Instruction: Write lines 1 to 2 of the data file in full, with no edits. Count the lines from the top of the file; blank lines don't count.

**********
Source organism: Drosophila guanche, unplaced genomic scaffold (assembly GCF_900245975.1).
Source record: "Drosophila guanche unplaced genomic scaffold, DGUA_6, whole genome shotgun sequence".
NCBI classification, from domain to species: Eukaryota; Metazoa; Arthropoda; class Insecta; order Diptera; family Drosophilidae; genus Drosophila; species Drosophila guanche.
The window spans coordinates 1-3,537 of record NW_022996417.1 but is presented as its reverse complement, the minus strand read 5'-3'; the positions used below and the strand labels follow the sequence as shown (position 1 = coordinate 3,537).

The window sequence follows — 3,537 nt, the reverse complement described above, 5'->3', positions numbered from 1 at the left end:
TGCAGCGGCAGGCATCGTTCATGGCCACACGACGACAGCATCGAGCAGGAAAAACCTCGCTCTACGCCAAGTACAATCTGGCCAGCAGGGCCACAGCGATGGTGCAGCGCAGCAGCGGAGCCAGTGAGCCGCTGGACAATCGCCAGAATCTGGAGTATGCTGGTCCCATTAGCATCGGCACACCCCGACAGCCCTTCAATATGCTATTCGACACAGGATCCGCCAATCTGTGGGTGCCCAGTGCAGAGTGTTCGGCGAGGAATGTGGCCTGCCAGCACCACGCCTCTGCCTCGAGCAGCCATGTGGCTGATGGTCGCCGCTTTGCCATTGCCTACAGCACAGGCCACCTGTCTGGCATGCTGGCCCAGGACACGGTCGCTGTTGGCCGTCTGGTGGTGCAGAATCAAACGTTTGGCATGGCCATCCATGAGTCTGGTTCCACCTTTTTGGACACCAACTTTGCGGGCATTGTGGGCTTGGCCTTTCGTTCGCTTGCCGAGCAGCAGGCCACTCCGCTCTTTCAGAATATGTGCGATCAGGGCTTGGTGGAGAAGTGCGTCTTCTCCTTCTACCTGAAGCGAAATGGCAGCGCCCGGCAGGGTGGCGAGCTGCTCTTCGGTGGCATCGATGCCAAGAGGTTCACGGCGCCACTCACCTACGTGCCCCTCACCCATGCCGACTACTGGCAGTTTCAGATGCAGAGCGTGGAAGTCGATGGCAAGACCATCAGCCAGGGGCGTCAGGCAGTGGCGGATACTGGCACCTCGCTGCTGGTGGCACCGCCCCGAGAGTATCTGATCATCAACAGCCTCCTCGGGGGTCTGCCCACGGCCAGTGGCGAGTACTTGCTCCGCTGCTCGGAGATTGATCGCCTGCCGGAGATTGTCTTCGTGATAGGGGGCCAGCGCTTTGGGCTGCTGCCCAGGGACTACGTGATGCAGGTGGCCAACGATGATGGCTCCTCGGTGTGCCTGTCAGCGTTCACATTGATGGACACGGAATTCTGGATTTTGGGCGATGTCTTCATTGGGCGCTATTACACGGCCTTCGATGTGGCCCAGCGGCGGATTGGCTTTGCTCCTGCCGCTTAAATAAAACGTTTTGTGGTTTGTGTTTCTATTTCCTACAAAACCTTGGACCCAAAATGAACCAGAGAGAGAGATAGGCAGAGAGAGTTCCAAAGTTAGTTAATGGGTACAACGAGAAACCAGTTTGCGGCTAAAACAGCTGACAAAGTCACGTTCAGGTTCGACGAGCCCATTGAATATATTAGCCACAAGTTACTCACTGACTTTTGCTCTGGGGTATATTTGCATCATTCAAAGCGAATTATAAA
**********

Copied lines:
Source organism: Drosophila guanche, unplaced genomic scaffold (assembly GCF_900245975.1).
Source record: "Drosophila guanche unplaced genomic scaffold, DGUA_6, whole genome shotgun sequence".